On May 25, 1953, the Air Force’s official air demonstration team, designated the 3600th Air Demonstration Unit, was activated at Luke Air Force Base, Arizona. The unit adopted the name “Thunderbirds,” influence in part by the strong Native American culture and folklore from the southwestern United States.
Seven officers and 22 enlisted were selected for the first demonstration team. From these humble beginnings and this group of men, the Air Force Thunderbird legend was born.
The team flew and maintained the F84G Thunderjet. The straight-wing configuration of the F-84G was considered well suited for aerobatic and demonstration maneuvers.
Always trying to display the most advanced fighters of the age, the swept-wing F-84F Thunderstreak became the team’s new aircraft in 1955.
After one season in the F-84F Thunderstreak, the Thunderbirds traded aircraft again and became the world’s first supersonic aerial demonstration team as it transitioned to the F-100C Super Sabre in 1956. That same year, to simplify logistics and maintenance for the aircraft, the team moved to Nellis AFB, Nevada.
Nearly forgotten, the F-105B Thunderchief performed only six shows. Following an unfortunate accident in the F-105, the team transitioned back to the Super Sabre and the F-100 remained with them for nearly 13 years.
In the spring of 1969, the team received the first of the new McDonnell Douglas F4-E Phantom IIs. In 1974, a spreading fuel crisis inspired a new aircraft for the team, the T-38A Talon.
Remaining true to its character to showcase the latest advancement in America’s fighter technology, the first F-16A assigned to the Thunderbirds was delivered to Nellis AFB on Jun. 22, 1982.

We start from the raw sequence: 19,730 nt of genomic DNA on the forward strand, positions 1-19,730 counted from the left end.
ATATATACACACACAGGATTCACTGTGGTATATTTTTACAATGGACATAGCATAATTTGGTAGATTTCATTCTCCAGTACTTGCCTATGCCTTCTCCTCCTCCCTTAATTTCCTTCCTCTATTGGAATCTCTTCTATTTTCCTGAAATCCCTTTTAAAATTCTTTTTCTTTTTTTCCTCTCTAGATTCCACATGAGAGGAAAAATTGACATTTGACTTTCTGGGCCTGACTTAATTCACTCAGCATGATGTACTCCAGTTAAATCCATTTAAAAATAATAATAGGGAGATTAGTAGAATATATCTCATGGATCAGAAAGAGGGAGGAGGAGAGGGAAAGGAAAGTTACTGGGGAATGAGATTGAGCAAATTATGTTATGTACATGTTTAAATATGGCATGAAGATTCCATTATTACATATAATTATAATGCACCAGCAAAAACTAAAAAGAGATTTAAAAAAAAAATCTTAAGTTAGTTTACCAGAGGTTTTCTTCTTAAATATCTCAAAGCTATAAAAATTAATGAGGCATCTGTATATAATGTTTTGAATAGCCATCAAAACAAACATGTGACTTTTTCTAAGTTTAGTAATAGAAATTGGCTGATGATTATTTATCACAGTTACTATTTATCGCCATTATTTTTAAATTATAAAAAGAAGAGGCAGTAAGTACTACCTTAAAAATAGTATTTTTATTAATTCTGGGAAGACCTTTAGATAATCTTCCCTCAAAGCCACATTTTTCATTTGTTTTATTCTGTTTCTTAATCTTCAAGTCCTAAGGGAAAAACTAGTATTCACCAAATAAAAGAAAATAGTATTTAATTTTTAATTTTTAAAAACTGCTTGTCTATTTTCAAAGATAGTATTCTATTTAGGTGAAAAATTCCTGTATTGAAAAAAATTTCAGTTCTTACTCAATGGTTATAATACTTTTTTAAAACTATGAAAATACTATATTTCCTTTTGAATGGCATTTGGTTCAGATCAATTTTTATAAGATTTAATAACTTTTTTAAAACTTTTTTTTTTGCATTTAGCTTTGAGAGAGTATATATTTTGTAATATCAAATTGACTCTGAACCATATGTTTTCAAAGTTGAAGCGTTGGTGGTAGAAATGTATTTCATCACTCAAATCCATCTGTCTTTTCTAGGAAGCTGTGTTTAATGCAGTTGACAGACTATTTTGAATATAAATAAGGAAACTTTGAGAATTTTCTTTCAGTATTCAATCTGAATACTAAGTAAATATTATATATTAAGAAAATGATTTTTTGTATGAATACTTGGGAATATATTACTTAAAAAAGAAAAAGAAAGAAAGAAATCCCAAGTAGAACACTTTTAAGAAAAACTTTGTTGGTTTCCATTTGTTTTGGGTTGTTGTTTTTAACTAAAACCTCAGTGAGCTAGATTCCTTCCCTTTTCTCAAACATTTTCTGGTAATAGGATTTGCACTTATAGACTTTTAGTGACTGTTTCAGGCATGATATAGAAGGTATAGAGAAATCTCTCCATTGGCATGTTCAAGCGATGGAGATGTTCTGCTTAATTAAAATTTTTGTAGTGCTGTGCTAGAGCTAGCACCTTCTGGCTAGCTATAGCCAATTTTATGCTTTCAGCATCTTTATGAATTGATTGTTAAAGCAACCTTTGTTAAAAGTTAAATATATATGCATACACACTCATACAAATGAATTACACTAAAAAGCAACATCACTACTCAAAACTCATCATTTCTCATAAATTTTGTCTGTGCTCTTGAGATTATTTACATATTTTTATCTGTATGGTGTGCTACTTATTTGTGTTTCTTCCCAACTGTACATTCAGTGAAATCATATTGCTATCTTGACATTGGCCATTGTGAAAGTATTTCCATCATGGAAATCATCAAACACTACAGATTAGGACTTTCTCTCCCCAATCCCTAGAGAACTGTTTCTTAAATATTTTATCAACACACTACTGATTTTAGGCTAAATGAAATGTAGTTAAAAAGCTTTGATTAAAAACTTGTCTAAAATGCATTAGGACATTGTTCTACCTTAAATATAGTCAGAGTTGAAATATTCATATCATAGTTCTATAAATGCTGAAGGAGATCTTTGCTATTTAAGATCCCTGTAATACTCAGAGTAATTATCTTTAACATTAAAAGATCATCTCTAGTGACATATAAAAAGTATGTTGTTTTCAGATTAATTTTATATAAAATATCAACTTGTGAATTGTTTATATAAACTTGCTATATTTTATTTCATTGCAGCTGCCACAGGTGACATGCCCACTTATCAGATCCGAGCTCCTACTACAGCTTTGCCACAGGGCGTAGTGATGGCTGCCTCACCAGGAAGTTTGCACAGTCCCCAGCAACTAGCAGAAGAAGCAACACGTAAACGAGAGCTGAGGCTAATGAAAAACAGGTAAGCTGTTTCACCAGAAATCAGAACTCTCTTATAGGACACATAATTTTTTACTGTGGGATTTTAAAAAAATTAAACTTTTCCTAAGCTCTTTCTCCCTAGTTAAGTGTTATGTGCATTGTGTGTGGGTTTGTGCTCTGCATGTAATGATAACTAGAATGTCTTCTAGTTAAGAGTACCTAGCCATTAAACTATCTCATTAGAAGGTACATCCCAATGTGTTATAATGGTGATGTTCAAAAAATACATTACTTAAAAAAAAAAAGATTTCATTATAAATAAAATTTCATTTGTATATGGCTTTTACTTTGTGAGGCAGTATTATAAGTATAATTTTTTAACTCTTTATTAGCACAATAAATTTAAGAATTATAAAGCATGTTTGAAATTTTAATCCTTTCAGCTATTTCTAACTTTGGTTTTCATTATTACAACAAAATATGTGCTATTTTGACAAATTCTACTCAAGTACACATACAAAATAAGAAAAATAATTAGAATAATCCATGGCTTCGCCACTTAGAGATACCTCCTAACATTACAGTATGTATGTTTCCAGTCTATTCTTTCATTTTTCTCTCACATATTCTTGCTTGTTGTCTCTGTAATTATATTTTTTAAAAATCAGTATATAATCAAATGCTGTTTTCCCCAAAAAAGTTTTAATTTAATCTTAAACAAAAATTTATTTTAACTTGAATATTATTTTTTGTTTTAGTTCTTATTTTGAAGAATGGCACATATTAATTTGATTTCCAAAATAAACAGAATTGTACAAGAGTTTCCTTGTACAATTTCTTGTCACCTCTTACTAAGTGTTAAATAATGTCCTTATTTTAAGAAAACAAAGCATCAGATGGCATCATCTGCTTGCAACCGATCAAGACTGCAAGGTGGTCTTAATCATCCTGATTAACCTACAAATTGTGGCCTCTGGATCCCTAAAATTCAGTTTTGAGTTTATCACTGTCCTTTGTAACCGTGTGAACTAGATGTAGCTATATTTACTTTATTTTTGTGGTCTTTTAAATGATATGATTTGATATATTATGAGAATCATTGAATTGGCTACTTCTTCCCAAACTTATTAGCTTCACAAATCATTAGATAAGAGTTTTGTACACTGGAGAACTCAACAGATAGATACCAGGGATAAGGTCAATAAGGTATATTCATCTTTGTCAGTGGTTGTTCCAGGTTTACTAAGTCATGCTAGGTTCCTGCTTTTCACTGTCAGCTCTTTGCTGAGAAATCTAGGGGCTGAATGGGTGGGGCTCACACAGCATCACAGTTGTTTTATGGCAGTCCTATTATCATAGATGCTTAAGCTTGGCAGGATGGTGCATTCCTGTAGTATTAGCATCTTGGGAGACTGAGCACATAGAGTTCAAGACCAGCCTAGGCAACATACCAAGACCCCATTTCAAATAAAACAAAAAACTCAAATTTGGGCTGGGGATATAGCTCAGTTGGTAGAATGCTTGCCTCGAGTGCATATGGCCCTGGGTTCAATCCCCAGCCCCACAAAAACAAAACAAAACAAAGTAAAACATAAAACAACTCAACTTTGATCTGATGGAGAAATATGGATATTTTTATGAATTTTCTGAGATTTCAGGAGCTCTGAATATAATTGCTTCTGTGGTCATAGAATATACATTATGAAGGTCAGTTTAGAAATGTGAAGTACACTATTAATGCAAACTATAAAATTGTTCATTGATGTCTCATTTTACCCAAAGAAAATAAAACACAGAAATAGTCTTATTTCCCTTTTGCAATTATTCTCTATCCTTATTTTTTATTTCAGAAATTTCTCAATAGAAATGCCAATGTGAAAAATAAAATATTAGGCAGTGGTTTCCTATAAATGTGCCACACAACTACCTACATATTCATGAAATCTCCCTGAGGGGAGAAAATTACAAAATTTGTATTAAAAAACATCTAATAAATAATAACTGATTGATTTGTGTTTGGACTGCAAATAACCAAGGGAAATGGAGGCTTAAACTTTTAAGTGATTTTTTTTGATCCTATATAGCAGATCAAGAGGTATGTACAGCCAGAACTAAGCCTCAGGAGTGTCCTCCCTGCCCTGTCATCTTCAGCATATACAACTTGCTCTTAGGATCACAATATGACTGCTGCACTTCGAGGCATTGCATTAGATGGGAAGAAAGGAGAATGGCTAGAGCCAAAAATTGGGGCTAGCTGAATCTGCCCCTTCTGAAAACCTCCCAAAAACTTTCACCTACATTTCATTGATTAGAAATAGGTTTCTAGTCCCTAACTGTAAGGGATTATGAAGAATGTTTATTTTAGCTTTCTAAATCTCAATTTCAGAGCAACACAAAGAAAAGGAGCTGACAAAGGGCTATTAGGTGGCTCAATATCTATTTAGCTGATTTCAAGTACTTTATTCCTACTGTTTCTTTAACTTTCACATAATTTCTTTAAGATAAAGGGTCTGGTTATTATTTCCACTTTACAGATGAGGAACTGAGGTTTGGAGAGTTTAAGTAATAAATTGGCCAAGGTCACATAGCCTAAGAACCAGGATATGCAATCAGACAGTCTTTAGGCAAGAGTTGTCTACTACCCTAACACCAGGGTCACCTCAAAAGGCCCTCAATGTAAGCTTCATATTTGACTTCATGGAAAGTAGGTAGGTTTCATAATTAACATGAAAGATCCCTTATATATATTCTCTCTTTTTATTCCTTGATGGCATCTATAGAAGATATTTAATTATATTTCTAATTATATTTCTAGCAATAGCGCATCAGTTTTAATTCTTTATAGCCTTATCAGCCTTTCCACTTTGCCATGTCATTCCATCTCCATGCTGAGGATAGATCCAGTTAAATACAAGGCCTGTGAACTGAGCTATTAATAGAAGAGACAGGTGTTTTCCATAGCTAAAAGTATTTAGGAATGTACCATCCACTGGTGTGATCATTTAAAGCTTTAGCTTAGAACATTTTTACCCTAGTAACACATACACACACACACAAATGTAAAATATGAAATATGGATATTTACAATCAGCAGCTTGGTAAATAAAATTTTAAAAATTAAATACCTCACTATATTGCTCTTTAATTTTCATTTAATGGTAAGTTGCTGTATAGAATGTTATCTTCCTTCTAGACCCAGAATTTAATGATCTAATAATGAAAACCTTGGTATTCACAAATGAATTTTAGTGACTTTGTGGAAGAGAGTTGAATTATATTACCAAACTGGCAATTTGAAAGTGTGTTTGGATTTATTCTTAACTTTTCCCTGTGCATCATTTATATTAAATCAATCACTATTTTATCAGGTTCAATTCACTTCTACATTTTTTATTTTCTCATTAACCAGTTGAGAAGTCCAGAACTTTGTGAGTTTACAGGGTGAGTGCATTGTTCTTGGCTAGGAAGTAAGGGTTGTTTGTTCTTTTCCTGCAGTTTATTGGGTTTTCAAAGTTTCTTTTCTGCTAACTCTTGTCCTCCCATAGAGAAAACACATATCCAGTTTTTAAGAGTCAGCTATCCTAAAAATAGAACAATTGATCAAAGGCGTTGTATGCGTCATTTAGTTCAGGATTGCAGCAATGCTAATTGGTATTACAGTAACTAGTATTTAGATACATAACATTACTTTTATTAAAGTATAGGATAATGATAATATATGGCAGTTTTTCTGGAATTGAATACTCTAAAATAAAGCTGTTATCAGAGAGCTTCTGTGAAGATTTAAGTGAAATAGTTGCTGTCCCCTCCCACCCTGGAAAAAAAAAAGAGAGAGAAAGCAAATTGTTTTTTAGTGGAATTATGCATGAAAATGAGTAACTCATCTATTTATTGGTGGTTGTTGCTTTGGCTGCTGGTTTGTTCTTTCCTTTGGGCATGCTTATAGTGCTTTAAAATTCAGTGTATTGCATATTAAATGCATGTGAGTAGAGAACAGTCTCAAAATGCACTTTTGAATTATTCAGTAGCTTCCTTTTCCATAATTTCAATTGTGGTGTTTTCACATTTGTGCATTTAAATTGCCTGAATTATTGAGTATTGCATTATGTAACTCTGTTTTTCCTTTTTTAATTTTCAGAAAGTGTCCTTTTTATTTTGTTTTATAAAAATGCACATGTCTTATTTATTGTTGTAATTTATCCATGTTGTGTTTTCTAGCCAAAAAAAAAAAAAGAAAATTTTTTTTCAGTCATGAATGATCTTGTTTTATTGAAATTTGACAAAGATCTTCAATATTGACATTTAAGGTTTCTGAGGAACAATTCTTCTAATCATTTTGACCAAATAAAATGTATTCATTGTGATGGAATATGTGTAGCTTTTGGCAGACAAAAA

In 1997, the team performed 57 demonstrations for more than 12 million people in the spirit and theme of the Air Force’s 50th anniversary.
Since the team’s inception, 343 officers have worn the distinguished emblem of “America’s Ambassadors in blue.”
The Thunderbirds Show Line consists of 24 professionals in various aircraft maintenance specialties. During the 2016 season, its 63rd year, the team will perform 71 demonstrations in 39 locations and spend approximately 170 days on the road.
Millions of people have witnessed the Thunderbirds demonstrations, and in turn, they’ve seen the pride, professionalism and dedication of hundreds of thousands of Airmen serving at home and abroad.
Each year brings another opportunity for the team to represent those who deserve the most credit: the everyday, hard-working Airmen voluntarily serving America and defending freedom.
For more about the Thunderbirds, visit www.afthunderbirds.com.